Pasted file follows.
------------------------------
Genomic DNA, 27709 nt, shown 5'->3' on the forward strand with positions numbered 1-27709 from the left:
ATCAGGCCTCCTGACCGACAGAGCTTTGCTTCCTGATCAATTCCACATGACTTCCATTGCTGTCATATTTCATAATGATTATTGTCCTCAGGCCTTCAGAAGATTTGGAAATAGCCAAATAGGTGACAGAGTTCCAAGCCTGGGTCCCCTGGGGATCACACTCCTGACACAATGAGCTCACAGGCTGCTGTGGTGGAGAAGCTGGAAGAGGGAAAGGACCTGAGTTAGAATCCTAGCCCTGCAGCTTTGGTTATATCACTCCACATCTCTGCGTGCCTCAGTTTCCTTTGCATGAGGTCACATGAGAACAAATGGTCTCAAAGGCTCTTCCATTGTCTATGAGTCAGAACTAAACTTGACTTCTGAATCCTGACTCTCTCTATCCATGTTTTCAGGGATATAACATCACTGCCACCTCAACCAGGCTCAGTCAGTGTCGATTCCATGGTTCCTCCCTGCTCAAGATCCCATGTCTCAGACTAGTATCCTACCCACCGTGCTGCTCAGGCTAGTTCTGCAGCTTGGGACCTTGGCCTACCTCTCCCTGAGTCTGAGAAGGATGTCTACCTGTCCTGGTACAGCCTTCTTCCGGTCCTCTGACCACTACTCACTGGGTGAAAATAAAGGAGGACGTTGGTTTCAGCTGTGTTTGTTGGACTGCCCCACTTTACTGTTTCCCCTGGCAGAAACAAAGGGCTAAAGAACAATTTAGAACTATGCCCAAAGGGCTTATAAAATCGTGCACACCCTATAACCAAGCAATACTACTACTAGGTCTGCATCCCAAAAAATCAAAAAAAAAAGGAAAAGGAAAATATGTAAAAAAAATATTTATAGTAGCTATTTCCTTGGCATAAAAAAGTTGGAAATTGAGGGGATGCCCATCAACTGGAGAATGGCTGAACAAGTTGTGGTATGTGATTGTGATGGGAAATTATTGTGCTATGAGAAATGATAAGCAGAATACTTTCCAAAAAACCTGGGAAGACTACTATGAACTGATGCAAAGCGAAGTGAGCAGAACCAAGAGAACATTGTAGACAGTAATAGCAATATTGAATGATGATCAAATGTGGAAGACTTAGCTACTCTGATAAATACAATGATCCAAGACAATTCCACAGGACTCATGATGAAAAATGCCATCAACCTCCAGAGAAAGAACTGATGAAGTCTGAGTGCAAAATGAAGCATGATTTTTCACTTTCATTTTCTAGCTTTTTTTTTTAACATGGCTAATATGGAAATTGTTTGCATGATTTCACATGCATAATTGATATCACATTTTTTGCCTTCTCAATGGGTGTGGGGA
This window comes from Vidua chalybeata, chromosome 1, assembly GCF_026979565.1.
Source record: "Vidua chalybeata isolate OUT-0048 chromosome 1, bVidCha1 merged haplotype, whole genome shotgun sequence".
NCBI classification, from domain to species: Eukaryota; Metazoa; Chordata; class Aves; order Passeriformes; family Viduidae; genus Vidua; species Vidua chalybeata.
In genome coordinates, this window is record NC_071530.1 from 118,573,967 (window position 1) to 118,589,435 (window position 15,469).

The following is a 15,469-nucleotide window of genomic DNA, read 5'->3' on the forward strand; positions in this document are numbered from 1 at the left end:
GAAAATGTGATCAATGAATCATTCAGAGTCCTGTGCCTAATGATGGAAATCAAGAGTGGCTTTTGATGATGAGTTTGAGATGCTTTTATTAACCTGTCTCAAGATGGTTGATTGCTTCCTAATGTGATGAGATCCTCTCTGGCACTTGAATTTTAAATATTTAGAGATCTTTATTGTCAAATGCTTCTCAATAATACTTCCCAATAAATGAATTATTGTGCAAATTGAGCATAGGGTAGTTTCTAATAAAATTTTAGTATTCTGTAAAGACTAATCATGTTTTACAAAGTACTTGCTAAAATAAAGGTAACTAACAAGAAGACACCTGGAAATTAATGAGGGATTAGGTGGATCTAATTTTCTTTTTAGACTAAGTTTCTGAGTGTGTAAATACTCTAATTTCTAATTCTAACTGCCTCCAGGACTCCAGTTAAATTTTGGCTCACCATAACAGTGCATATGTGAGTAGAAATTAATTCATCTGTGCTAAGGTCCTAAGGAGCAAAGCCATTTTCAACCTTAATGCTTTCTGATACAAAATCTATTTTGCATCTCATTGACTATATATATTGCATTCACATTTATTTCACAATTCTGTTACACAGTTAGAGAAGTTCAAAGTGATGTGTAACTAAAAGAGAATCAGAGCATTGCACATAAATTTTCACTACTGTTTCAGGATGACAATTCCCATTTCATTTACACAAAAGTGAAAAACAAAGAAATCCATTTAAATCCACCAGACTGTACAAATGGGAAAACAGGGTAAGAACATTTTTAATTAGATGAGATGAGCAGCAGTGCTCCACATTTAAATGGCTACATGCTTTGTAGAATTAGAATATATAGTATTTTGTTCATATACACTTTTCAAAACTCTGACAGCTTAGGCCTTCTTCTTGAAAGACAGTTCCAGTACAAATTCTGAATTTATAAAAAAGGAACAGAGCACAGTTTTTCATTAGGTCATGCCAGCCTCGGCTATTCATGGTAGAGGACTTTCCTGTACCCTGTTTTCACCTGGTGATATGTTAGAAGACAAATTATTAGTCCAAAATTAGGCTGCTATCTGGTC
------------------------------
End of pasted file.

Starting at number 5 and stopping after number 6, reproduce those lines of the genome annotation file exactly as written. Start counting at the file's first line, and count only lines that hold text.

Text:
NCBI classification, from domain to species: Eukaryota; Metazoa; Chordata; class Aves; order Passeriformes; family Viduidae; genus Vidua; species Vidua chalybeata.
In genome coordinates, this window is record NC_071530.1 from 118,573,967 (window position 1) to 118,589,435 (window position 15,469).